"We won't say heel," returned his mother; "we're too polite. And your father says he had the reputation in college of being one of the most selfish fellows in the world. He's never done anything since but lose most of his money. He's been absolutely idle and useless all his days." She turned her vivid blue eyes suddenly upon her son's.

Dan winced. "You know how hard father is upon people who haven't done anything. It's a mania of his. Of course Mr. Pasmer doesn't show to advantage where there's no—no leisure class."

"Poor man!"

Dan was going to say, "He's very amiable, though," but he was afraid of his mother's retorting, "To you?" and he held his peace, looking chapfallen.

Whether his mother took pity on him or not, her next sally was consoling. "But your Alice may not take after either of them. Her father is the worst of his breed, it seems; the rest are useful people, from what your father knows, and there's a great deal to be hoped for collaterally. She had an uncle in college at the same time who was everything that her father was not."

"One of her aunts is in one of those Protestant religious houses in England," repeated Dan.

"Oh!" said his mother shortly, "I don't know that I like that particularly. But probably she isn't useless there. Is Alice very religious?"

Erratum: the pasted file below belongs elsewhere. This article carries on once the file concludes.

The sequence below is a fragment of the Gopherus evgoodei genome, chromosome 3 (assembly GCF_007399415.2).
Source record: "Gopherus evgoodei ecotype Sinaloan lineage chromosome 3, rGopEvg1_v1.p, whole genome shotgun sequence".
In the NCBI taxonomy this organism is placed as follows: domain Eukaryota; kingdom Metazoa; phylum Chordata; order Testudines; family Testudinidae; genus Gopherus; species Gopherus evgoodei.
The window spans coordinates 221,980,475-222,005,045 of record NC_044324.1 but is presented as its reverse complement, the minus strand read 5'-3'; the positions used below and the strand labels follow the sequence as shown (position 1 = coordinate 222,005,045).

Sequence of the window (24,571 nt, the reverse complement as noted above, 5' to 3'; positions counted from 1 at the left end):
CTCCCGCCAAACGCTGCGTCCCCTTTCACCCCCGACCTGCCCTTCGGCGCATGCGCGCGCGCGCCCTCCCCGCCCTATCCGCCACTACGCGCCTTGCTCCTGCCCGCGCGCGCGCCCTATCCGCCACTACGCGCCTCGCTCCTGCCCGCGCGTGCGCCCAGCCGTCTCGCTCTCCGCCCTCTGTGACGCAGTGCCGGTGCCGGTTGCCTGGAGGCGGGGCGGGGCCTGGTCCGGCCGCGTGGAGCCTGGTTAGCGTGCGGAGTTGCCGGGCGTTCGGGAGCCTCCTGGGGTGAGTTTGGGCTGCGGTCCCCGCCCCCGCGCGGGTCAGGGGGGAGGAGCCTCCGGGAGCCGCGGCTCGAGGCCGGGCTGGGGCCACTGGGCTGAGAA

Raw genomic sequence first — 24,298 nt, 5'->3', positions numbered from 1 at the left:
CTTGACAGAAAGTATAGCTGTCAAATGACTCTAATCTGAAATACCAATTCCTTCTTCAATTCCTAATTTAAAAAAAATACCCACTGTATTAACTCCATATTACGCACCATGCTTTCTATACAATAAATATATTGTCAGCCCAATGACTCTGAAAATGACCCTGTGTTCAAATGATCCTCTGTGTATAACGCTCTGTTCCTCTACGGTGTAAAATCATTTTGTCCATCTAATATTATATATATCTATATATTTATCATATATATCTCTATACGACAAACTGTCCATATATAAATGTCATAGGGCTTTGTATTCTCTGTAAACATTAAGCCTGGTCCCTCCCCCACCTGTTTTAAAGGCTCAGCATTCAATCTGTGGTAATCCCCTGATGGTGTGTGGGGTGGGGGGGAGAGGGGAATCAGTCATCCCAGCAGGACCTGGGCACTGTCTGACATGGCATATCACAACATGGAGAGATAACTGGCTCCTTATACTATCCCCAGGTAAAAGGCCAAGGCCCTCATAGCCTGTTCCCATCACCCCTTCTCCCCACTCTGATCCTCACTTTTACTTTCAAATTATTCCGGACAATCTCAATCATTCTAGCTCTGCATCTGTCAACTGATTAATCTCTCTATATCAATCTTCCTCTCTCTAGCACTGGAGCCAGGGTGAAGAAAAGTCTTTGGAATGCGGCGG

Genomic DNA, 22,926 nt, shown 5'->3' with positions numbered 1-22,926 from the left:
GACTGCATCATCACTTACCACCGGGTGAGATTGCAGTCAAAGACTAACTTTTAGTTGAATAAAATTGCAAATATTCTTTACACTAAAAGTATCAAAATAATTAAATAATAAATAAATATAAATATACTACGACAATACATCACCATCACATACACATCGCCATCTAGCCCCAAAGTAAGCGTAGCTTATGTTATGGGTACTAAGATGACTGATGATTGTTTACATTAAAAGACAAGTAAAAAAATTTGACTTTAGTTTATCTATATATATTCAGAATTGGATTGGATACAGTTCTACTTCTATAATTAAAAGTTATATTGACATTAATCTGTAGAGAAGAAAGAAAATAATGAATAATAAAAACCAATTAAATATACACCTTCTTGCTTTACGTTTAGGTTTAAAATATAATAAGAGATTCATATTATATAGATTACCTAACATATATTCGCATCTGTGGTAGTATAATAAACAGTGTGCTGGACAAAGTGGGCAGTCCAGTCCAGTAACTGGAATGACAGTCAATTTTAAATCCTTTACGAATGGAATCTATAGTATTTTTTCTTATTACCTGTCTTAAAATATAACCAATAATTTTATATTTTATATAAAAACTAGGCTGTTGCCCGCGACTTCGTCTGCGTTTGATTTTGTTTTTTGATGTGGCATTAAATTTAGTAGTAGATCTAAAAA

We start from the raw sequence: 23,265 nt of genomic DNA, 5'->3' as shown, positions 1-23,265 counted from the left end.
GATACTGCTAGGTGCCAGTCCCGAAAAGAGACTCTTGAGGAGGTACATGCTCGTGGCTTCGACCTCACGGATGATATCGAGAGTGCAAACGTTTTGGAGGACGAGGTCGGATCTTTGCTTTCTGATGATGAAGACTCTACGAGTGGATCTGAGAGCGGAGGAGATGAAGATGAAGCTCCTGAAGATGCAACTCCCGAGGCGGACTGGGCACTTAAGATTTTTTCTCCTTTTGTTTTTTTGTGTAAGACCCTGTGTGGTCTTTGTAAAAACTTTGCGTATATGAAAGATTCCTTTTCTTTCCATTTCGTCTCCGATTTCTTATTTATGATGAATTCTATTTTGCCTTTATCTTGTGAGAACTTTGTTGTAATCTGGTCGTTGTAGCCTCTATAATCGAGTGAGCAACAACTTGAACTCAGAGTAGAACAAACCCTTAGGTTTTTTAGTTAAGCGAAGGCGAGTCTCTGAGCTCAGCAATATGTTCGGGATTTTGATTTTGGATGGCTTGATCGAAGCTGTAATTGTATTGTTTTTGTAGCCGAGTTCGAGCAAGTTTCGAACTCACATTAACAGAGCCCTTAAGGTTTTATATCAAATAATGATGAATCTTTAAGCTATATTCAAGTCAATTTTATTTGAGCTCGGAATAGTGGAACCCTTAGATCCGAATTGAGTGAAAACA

"Well, I suppose," said Dan, with a smile for the devotions that came into his thought, "she's what would be called 'Piscopal pious."

Mrs. Mavering referred to the photograph, which she still held in her hand. "Well, she's pure and good, at any rate. I suppose you look forward to a long engagement?"

Dan was somewhat taken aback at a supposition so very contrary to what was in his mind. "Well, I don't know. Why?"

"It might be said that you are very young. How old is Agnes—Alice, I mean?"

"Twenty-one. But now, look here, mother! It's no use considering such a thing in the abstract, is it?"

"No," said his mother, with a smile for what might be coming.

"This is the way I've been viewing it; I may say it's the way Alice has been viewing it—or Mrs. Pasmer, rather."

"Decidedly Mrs. Pasmer, rather. Better be honest, Dan."

"I'll do my best. I was thinking, hoping, that is, that as I'm going right into the business—have gone into it already, in fact—and could begin life at once, that perhaps there wouldn't be much sense in waiting a great while."

"Yes?"